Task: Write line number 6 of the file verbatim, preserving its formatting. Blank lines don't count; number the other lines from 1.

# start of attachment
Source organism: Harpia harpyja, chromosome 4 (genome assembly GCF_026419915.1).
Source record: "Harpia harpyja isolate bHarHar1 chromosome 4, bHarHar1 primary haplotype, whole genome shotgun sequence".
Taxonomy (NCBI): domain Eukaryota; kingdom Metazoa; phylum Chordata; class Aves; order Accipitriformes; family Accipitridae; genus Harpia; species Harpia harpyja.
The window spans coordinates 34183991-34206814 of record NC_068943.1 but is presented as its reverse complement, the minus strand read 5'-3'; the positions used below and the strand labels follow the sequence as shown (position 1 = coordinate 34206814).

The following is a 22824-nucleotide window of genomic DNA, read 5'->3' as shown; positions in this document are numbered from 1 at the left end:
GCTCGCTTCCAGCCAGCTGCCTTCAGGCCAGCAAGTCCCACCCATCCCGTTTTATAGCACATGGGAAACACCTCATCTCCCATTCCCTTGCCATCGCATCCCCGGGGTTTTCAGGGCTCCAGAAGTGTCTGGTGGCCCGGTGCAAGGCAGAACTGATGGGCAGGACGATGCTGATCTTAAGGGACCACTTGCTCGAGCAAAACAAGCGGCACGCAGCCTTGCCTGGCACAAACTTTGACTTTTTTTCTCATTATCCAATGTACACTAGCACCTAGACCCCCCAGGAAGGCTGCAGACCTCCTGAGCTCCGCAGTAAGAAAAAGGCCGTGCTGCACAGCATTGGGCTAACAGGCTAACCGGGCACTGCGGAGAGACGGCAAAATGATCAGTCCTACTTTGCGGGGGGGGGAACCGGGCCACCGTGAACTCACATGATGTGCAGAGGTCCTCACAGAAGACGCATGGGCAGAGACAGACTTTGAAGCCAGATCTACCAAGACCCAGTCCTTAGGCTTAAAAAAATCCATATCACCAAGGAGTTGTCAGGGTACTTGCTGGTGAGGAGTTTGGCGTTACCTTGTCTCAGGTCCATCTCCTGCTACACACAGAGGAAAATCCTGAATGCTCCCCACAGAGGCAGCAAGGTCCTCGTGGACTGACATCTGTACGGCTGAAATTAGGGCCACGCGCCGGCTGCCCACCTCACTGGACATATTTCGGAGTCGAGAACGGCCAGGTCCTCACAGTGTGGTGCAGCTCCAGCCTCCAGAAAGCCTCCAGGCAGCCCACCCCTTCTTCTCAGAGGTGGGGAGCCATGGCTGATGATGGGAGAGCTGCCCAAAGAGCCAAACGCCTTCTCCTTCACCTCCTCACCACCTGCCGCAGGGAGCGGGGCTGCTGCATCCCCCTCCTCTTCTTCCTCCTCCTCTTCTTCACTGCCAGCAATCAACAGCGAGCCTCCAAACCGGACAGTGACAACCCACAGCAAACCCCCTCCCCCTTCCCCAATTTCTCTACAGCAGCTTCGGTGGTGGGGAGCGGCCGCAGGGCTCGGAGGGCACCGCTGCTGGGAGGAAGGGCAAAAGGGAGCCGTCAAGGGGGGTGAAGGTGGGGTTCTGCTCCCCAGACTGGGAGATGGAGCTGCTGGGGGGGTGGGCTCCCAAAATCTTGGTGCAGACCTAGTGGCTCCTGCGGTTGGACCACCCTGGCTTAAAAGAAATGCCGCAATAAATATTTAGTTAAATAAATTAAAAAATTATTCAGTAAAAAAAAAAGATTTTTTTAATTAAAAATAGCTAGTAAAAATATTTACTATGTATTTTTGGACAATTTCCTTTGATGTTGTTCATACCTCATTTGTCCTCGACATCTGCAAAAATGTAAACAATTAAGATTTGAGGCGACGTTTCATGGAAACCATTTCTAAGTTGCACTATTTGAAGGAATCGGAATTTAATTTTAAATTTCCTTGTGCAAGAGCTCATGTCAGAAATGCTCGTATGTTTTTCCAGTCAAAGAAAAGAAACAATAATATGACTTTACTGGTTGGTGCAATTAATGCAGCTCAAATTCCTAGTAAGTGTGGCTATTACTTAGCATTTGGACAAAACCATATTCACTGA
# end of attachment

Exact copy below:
GCTCGCTTCCAGCCAGCTGCCTTCAGGCCAGCAAGTCCCACCCATCCCGTTTTATAGCACATGGGAAACACCTCATCTCCCATTCCCTTGCCATCGCATCCCCGGGGTTTTCAGGGCTCCAGAAGTGTCTGGTGGCCCGGTGCAAGGCAGAACTGATGGGCAGGACGATGCTGATCTTAAGGGACCACTTGCTCGAGCAAAACAAGCGGCACGCAGCCTTGCCTGGCACAAACTTTGACTTTTTTTCTCATTATCCAATGTACACTAGCACCTAGACCCCCCAGGAAGGCTGCAGACCTCCTGAGCTCCGCAGTAAGAAAAAGGCCGTGCTGCACAGCATTGGGCTAACAGGCTAACCGGGCACTGCGGAGAGACGGCAAAATGATCAGTCCTACTTTGCGGGGGGGGGAACCGGGCCACCGTGAACTCACATGATGTGCAGAGGTCCTCACAGAAGACGCATGGGCAGAGACAGACTTTGAAGCCAGATCTACCAAGACCCAGTCCTTAGGCTTAAAAAAATCCATATCACCAAGGAGTTGTCAGGGTACTTGCTGGTGAGGAGTTTGGCGTTACCTTGTCTCAGGTCCATCTCCTGCTACACACAGAGGAAAATCCTGAATGCTCCCCACAGAGGCAGCAAGGTCCTCGTGGACTGACATCTGTACGGCTGAAATTAGGGCCACGCGCCGGCTGCCCACCTCACTGGACATATTTCGGAGTCGAGAACGGCCAGGTCCTCACAGTGTGGTGCAGCTCCAGCCTCCAGAAAGCCTCCAGGCAGCCCACCCCTTCTTCTCAGAGGTGGGGAGCCATGGCTGATGATGGGAGAGCTGCCCAAAGAGCCAAACGCCTTCTCCTTCACCTCCTCACCACCTGCCGCAGGGAGCGGGGCTGCTGCATCCCCCTCCTCTTCTTCCTCCTCCTCTTCTTCACTGCCAGCAATCAACAGCGAGCCTCCAAACCGGACAGTGACAACCCACAGCAAACCCCCTCCCCCTTCCCCAATTTCTCTACAGCAGCTTCGGTGGTGGGGAGCGGCCGCAGGGCTCGGAGGGCACCGCTGCTGGGAGGAAGGGCAAAAGGGAGCCGTCAAGGGGGGTGAAGGTGGGGTTCTGCTCCCCAGACTGGGAGATGGAGCTGCTGGGGGGGTGGGCTCCCAAAATCTTGGTGCAGACCTAGTGGCTCCTGCGGTTGGACCACCCTGGCTTAAAAGAAATGCCGCAATAAATATTTAGTTAAATAAATTAAAAAATTATTCAGTAAAAAAAAAAGATTTTTTTAATTAAAAATAGCTAGTAAAAATATTTACTATGTATTTTTGGACAATTTCCTTTGATGTTGTTCATACCTCATTTGTCCTCGACATCTGCAAAAATGTAAACAATTAAGATTTGAGGCGACGTTTCATGGAAACCATTTCTAAGTTGCACTATTTGAAGGAATCGGAATTTAATTTTAAATTTCCTTGTGCAAGAGCTCATGTCAGAAATGCTCGTATGTTTTTCCAGTCAAAGAAAAGAAACAATAATATGACTTTACTGGTTGGTGCAATTAATGCAGCTCAAATTCCTAGTAAGTGTGGCTATTACTTAGCATTTGGACAAAACCATATTCACTGA